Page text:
24 Soldiers, Forgotten And Discriminated Against, Will Finally Be Awarded A Medal Of Honour

AP862323648355AP Photo/Pablo Martinez MonsivaisPresident Barack Obama awards the Medal of Honour to former Army Capt. William D. Swenson of Seattle, Wash., during a ceremony in the East Room at the White House in Washington, Tuesday, Oct. 15, 2013.

Passed over due to negligence and possible discrimination, 24 veterans will receive the Medal of Honour from President Obama on March 18.

Of the 24, only three are alive to accept the award. The other 21 will be honored posthumously.

The Army Times reports:

Each of the soldiers was previously recognised by award of the Distinguished Service Cross, the nation’s second highest military award. That award will be upgraded to the Medal of Honour in recognition of their gallantry, intrepidity and heroism above and beyond the call of duty.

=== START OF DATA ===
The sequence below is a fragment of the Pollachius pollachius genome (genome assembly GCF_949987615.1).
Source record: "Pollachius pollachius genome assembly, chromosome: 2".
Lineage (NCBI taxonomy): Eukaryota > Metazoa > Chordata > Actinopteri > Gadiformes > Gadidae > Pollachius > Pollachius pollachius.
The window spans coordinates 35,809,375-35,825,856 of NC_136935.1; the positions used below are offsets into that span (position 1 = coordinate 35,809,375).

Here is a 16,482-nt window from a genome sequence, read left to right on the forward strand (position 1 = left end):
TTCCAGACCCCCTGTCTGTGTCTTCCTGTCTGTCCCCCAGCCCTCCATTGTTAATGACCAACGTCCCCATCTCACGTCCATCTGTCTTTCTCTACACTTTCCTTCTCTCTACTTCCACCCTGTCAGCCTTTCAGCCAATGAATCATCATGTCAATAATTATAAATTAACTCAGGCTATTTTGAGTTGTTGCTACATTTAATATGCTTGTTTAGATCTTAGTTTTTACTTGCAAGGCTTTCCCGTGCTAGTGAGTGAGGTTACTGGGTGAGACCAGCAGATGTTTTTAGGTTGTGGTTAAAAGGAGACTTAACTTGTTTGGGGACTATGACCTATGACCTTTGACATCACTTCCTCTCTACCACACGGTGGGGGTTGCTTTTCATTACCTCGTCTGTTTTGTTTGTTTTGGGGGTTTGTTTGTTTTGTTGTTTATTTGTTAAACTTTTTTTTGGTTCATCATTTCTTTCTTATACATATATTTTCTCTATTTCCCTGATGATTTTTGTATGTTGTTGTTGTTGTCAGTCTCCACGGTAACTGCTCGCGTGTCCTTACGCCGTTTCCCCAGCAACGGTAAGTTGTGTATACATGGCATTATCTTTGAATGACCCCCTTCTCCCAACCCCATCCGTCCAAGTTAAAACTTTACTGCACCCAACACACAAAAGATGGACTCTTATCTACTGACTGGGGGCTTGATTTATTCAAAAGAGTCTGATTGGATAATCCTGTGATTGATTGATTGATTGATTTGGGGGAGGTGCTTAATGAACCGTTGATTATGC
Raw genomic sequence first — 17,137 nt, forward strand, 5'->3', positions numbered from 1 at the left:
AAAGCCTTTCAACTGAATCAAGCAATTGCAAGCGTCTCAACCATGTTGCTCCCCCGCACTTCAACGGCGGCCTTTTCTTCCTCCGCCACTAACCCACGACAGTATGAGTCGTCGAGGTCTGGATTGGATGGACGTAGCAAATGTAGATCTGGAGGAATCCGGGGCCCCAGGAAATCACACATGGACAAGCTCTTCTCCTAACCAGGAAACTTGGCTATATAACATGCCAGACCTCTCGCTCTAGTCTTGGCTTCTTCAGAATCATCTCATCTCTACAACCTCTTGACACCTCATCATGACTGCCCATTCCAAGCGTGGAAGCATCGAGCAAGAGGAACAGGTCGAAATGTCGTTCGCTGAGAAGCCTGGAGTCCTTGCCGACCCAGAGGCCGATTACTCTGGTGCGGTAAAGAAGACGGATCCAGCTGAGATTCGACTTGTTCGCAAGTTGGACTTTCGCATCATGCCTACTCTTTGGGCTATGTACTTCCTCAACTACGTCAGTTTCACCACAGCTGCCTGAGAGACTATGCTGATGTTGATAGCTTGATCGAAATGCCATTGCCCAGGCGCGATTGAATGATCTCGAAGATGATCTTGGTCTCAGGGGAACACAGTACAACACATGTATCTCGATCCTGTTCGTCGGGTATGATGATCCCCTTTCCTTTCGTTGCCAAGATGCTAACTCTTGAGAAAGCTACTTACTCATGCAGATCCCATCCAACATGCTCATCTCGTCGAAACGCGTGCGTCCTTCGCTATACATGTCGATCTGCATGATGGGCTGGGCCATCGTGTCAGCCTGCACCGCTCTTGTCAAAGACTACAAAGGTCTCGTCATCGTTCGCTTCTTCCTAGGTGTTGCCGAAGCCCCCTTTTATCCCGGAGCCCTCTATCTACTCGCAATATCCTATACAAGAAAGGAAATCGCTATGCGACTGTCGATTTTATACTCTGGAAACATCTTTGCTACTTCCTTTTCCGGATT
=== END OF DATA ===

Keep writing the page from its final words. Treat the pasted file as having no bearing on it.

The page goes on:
In 2002 Congress passed the Defence Authorization Act, calling for a review of Hispanic and Jewish soldiers who possibly were denied the medal due to discrimination at the time.

The act was amended during the military’s review as several other soldiers of neither Jewish nor Hispanic descent were deemed worthy of the Medal of Honour.

All together, veterans from three wars — World War II, the Korean War, and the Vietnam War — will be honored by the president.

The three living recipients of the award all performed their heroic acts in the Vietnam war. They are: Master Sgt. Jose Rodela, who inspired his unit to defend against a vicious enemy attack; Specialist Santiago Erevia, who protected wounded soldiers and singlehandedly destroyed multiple bunkers; and Sgt. 1st Class Melvin Morris, who charged into enemy fire despite being wounded multiple times to rescue a fallen comrade.

Read the full report at Army Times to see all the soldiers being honored >>

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